Request For Proposals Sent For New Convention Center Hotel
Cincinnati and Hamilton County leaders are taking the first step in building a new hotel at 5th and Plum. It would be the official hotel for the convention center. The city, county, Port and 3CDC are sending out a request for proposals.
Cincinnati Center City Development's Steve Leeper says attracting a developer will depend on the economics of the situation. He says 3CDC has done the research.
"I think a lot of people were concerned that having an abundant supply of hotel rooms might have had a negative ability to do this hotel," Leeper says. "But it was quite the opposite. Not only do we feel that there is a market but the tide is going to lift all the boats."
Leeper says with an aggressive developer, the 800-room hotel could be operational in two and a half years or so.
The president of the convention and visitors bureau says a new hotel downtown will help attract bigger conventions. Julie Calvert says a new hotel at 5th and Plum is the missing piece in Cincinnati's renaissance. "National planners often require hundreds of rooms per hotel for their conventions. And a headquarter hotel, which would give us those much-needed rooms, will be the game changer needed to allow our city to compete and win on a much bigger basis."
Calvert says the size of conventions coming to Cincinnati has been shrinking because of a lack of hotel rooms.
Leeper with Cincinnati Center City Development doesn't think public funding will be a major part of the project. "We have seen the market. Our advisors believe that this is a strong market and that we have the tools necessary to limit public participation."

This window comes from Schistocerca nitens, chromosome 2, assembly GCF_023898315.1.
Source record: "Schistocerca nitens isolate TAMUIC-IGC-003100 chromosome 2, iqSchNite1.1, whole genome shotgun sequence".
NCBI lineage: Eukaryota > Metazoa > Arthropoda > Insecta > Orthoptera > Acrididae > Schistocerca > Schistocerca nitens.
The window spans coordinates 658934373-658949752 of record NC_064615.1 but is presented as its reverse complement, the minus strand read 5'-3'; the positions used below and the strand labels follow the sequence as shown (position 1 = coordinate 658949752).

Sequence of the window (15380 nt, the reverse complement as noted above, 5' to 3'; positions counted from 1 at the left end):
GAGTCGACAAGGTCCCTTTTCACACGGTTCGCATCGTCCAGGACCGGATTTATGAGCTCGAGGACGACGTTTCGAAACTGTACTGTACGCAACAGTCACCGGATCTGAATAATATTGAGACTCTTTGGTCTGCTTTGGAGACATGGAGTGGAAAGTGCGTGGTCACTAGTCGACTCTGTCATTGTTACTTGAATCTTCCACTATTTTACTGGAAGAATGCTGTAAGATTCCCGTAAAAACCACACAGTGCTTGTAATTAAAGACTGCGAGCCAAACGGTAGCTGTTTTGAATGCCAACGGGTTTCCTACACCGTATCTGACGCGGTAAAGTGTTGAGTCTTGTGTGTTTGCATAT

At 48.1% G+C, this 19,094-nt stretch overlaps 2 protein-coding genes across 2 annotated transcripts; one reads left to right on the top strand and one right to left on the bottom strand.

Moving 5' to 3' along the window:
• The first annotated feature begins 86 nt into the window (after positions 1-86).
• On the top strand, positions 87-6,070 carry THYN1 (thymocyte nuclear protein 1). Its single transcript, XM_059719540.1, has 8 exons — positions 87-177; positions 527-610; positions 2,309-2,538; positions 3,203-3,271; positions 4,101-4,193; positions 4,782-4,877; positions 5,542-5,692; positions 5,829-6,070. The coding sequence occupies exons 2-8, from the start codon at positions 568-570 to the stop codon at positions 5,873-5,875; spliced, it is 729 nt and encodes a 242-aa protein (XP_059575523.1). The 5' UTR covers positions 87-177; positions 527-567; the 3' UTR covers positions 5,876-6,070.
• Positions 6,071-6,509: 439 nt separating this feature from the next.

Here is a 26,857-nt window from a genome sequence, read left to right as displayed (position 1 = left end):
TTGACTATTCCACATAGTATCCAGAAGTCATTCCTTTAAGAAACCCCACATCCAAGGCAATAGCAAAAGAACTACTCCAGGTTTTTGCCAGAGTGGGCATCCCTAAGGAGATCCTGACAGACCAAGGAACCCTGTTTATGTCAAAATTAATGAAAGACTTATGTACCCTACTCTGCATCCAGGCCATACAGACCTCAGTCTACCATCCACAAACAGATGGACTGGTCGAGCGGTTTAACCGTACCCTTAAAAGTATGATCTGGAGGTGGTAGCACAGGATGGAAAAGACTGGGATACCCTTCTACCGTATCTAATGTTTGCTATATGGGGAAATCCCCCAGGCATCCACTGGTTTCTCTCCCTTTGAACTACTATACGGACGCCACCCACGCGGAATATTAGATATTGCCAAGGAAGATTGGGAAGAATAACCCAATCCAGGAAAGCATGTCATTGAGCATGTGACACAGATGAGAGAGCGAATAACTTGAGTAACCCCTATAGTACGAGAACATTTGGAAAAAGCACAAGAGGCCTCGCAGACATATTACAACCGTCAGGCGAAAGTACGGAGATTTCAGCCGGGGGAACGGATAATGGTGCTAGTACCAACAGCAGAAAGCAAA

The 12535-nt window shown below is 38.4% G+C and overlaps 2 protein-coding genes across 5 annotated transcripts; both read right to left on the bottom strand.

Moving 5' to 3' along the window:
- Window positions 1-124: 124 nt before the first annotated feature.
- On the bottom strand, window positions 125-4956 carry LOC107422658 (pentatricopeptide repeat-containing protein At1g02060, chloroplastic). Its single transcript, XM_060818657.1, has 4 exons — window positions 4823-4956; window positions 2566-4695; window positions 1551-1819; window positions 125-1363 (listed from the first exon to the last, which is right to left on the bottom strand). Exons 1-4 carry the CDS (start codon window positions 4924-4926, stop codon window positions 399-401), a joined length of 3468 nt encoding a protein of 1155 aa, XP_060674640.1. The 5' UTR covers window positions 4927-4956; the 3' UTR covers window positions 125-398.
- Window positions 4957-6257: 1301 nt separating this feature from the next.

Hamilton County Commission President Denise Driehaus says if any public money is needed, it would likely come from the hotel-motel tax. "These are investments we make in order to advance things like a convention center hotel, or the expansion of a convention center; things that drive that industry and drive visits to the city of Cincinnati and to Hamilton County."
Cincinnati Mayor John Cranley says he'd be willing to look at tax increment financing for the project.
The mayor has been critical of the current headquarter hotel, and has advised people not to stay there, so as not to develop a negative image of the region. In a statement, the owners of the Millennium say “We have been proud, good corporate citizens of the Cincinnati community for more than 20 years, where we have provided safe and clean rooms at affordable prices."
In the statement, Senior Vice President Erik Anderouard says "We welcome the opportunity to engage in meaningful and productive discussions on the ways our hotel can continue to be supportive of the long-term vision and vitality of Cincinnati.”